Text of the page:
79 The Foundation of Buddhist Practice
Part of an ongoing series of teachings (retreat and Friday) based on the book The Foundation of Buddhist Practice, second volume in “The Library of Wisdom and Compassion” series by His Holiness the Dalai Lama and Venerable Thubten Chodron.
- Perceptible and imperceptible forms
- Ethical restraints, anti restraints, other imperceptible forms
- Pratimoksha, concentration and unpolluted restraints
- Strong intention to engage in non virtuous actions
- Making offering to Sangha, offering useful items to travellers, sick
- Asking someone to do an action, constructive or destructive
- Reasons for asserting the existence of imperceptible forms
- Unpolluted, meditative equipoise, post meditation
- Combinations of bright karma and gloomy karma
- Realms in which bright and gloomy karma are created
The Foundation of Buddhist Practice 79: Imperceptible Forms (download)
- Explain in your own words the three pots of listening to teachings. Make personal examples. How do you envision remedying them?
- How are the bodhisattva and tantric precepts different from the pratimoksha precepts?
- One of the virtuous imperceptible forms depends on making offerings of things that support the Sangha (food, meditation cushions, building…) as well as helping those who are sick, poor, guests, medical professionals, etc. How have you participated in this? Rejoice in this virtue! How is it that we create merit when OTHERS create merit? What is it in OUR mind that facilitates this?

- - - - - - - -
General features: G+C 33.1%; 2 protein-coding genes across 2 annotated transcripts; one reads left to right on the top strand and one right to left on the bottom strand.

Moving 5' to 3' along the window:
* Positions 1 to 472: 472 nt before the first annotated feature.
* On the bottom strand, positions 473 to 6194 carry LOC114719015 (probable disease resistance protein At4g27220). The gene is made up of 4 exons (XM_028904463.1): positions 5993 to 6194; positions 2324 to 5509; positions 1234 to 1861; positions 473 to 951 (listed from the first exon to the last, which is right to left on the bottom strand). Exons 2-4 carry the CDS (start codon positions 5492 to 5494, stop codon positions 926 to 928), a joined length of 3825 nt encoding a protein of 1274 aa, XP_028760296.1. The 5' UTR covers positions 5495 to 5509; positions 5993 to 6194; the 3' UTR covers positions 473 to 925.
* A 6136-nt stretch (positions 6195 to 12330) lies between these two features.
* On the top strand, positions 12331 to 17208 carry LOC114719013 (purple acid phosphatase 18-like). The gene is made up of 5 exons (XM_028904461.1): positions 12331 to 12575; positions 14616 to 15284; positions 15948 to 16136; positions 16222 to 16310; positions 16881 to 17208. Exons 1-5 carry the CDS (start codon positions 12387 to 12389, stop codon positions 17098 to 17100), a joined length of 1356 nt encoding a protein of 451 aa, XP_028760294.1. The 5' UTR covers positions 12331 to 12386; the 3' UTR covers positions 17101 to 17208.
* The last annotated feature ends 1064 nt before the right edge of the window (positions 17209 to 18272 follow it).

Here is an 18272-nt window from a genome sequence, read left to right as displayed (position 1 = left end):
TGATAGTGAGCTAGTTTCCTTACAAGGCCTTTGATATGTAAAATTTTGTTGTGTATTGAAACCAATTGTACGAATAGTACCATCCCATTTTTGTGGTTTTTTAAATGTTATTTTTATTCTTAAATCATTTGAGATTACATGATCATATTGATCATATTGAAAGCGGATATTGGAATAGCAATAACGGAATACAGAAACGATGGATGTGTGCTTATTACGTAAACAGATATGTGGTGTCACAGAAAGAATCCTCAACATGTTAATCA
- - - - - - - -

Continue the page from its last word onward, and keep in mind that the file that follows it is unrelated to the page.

- Another form of virtuous imperceptible karma is encouraging others in virtue. Take some time to think about this. What are ways you have encouraged others in virtue? What are some times that you had the opportunity but didn’t? What might you do differently next time?
- Explain why it can be virtuous to ask another person to take on a task of yours?
- What are examples of the four combinations of gloomy and bright karma and results?
Venerable Thubten Chodron
Venerable Chodron emphasizes the practical application of Buddha’s teachings in our daily lives and is especially skilled at explaining them in ways easily understood and practiced by Westerners. She is well known for her warm, humorous, and lucid teachings. She was ordained as a Buddhist nun in 1977 by Kyabje Ling Rinpoche in Dharamsala, India, and in 1986 she received bhikshuni (full) ordination in Taiwan. Read her full bio.